Editor’s note: This post also appears on Lawfare.
Over the weekend, we wrote an op-ed in the Washington Post about the lifetime prepublication review process required of nearly every former government employee (or private government contractor) who has held a TS/SCI security clearance. As we explained, today there is a mess of overbroad and inconsistent regulations that apply to hundreds of thousands of former government employees who signed pre-clearance contracts. But how did this mess come to be?
According to a declassified CIA Inspector General Report written in 1981, in the 1950s and ’60s, CIA publication reviews were more informal, conducted by the Office of Security in conjunction with the Office of the General Counsel and any other affected agency components. In the 1970s, prompted by the Vietnam War, the Church and Pike Committee investigations, and Watergate, active and former CIA officers began speaking and writing publicly much more frequently. In 1976, in response to the increased volume of nonofficial public writings in need of review, the CIA delegated the prepublication review process to a formal Publications Review Board, the membership and procedures of which became a matter of regulation in 1979. Other agencies soon followed suit.
This new, more robust prepublication review process was challenged almost immediately by a CIA officer who published a book based on his experiences without first submitting it to preclearance review. The case made it to the Supreme Court, which considered whether the officer could be forced to “disgorge the benefits of his faithlessness” — that is, give up his royalties. In a short per curiam opinion, the Court concluded in Snepp v. United States that prepublication review via contract overcomes the presumption against prior restraint because it is a “reasonable means for protecting this vital interest.”
That decision unleashed a massive expansion in the prepublication review process. In 1982, President Reagan issued Executive Order 12356, which ended automatic declassification of government records and lowered the standard that information must meet before being classified. The order did not contain any express provisions related to prepublication review. But less than a year later, the President issued National Security Decision Directive 84, which required all employees with access to Sensitive Compartmented Information to sign an agreement that included mandatory lifetime prepublication review.
Congress, however, did not sit idly by. It considered the Federal Polygraph Limitation and Anti-Censorship Act to prohibit prepublication review and polygraph policies of the sort included in the new Directive. In a hearing on the bill, members of Congress questioned the constitutionality of imposing lifetime prepublication review requirements on former government employees. Representative Patricia Schroeder called the directive, “a crude and overbroad reaction to the real problem of leaks of classified intelligence information.” Senator Thomas Eagleton noted that the “censorship program … takes aim at the wrong animal.” Unauthorized disclosures of national security information were much more likely to come from current employees, who have access to timely, not outdated, information. Public commentators were even more scathing. Conservative columnist William Safire called the directive “Ronald Reagan’s greatest betrayal of conservative principles,” and James Kilpatrick called it “downright dumb” and declared “the whole thing is loony.”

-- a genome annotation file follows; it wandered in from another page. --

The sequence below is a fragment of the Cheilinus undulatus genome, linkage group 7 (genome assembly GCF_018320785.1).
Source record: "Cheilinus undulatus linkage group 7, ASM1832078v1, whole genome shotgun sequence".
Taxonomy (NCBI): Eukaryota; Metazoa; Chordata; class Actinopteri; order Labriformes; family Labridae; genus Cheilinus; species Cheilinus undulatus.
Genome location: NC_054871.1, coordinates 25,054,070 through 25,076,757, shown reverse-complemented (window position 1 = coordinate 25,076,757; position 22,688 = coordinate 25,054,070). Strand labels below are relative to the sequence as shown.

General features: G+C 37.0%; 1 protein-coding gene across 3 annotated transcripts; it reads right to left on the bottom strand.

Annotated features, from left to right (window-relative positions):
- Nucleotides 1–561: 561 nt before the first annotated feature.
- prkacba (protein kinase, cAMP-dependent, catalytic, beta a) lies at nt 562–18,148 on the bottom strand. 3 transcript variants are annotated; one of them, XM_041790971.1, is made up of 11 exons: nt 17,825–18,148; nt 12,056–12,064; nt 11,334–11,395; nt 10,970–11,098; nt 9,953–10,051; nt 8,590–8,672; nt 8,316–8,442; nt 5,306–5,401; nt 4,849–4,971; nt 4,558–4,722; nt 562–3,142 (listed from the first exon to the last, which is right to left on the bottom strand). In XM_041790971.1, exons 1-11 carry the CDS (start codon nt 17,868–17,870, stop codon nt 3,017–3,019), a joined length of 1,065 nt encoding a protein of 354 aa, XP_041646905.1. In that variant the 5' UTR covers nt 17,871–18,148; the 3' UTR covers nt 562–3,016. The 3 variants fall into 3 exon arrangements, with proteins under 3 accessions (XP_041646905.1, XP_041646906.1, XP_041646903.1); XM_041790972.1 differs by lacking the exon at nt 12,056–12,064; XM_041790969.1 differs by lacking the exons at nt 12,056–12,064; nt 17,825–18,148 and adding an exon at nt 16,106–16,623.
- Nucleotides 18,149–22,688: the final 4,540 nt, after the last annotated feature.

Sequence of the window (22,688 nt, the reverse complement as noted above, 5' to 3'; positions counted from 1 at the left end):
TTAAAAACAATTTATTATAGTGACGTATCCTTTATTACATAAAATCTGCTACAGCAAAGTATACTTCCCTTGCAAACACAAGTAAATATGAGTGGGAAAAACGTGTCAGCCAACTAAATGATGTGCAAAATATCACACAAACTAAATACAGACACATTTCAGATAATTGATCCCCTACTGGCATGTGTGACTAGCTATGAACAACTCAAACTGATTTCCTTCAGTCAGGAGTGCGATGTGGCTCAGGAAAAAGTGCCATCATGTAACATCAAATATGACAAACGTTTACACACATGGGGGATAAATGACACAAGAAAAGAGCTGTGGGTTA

In the face of public pressure, the Reagan administration suspended the Directive and dropped efforts to systematize rules across the Executive Branch. Congress slowly lost interest and the issue seemed to be over.
Except it wasn’t. Although the Directive was suspended, the prepublication review requirements were not. Instead, the agencies simply held onto prepublication review even though no longer required to do so. If anything, things got worse: Because there was no longer any uniform directive governing the executive branch, the agencies went their own ways in developing their prepublication review processes. Today, as this very good recent Note documents, the prepublication review system is a mess of inconsistent regulations across agencies that supposedly are all trying to do the same thing — protect the disclosure of classified government information. The agencies vary in the scope of review, the standard applied, and the time required for publication review.
This story is not over, however. What this history shows is that the current system of prepublication review is one that no one designed; it is instead the result of strange happenstance. But what a series of unplanned events has made, legislation or a Presidential Directive could unmake. As we said in our op-ed, the Government has every right to take reasonable measures to protect classified information from disclosure. But it is time to act to overcome the mess that history has bequeathed us and put in place more consistent rules that do not so unreasonably burden the free speech rights of those who have served in government.